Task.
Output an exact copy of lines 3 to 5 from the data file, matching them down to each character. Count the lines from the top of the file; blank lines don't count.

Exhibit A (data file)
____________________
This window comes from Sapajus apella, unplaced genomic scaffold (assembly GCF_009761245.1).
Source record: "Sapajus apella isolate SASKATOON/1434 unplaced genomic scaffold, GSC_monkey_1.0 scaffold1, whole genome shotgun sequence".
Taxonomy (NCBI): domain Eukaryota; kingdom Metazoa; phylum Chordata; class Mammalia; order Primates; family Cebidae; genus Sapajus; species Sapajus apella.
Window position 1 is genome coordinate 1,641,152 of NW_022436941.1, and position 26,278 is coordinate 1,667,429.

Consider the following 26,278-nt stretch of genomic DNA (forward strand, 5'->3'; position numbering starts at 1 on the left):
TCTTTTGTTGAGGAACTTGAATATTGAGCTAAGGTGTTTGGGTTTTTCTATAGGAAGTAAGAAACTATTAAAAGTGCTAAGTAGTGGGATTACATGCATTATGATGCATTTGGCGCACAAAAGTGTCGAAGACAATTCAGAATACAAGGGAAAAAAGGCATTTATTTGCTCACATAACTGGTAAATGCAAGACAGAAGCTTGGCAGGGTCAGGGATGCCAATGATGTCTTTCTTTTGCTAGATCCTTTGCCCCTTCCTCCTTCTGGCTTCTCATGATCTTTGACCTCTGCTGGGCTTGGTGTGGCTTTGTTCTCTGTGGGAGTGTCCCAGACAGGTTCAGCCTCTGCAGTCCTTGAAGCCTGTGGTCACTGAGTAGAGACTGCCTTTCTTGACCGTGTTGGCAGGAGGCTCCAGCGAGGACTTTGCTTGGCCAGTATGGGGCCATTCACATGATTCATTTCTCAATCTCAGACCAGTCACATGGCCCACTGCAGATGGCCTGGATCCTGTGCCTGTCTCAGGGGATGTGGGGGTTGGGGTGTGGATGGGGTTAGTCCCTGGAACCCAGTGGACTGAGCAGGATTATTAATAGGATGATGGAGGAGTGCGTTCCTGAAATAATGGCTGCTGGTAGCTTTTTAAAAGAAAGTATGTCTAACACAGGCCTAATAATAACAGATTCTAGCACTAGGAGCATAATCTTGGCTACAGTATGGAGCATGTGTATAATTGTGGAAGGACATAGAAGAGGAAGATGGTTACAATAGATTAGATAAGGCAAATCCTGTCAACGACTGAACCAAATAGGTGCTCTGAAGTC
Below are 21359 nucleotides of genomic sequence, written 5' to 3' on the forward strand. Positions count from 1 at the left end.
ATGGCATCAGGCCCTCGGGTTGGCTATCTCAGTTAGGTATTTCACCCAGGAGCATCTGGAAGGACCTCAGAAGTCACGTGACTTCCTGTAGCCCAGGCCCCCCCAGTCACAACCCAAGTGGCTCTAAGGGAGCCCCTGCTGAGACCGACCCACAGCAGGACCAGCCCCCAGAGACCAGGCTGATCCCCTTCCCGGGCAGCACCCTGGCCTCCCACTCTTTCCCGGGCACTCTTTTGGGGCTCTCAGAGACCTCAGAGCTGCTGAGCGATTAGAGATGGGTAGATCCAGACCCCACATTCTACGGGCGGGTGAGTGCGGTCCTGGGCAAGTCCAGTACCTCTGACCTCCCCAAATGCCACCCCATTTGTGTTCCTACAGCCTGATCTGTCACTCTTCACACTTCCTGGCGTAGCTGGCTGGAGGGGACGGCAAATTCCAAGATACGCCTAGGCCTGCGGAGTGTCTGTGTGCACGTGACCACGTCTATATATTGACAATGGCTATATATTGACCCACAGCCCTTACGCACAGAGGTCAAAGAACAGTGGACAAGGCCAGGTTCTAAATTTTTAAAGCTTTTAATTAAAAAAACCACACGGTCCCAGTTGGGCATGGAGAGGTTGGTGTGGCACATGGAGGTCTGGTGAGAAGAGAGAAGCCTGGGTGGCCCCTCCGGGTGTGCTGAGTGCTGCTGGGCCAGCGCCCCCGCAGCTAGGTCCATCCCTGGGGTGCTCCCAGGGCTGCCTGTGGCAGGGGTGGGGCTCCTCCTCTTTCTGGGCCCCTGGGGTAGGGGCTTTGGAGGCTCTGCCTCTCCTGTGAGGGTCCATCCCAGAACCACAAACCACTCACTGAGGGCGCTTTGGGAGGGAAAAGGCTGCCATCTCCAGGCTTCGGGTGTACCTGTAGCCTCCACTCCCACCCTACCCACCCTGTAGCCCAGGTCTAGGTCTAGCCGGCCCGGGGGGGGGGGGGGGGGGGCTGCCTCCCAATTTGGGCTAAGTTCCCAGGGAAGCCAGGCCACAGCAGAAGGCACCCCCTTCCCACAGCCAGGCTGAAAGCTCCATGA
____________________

Taxonomy (NCBI): domain Eukaryota; kingdom Metazoa; phylum Chordata; class Mammalia; order Primates; family Cebidae; genus Sapajus; species Sapajus apella.
Window position 1 is genome coordinate 1,641,152 of NW_022436941.1, and position 26,278 is coordinate 1,667,429.

Consider the following 26,278-nt stretch of genomic DNA (forward strand, 5'->3'; position numbering starts at 1 on the left):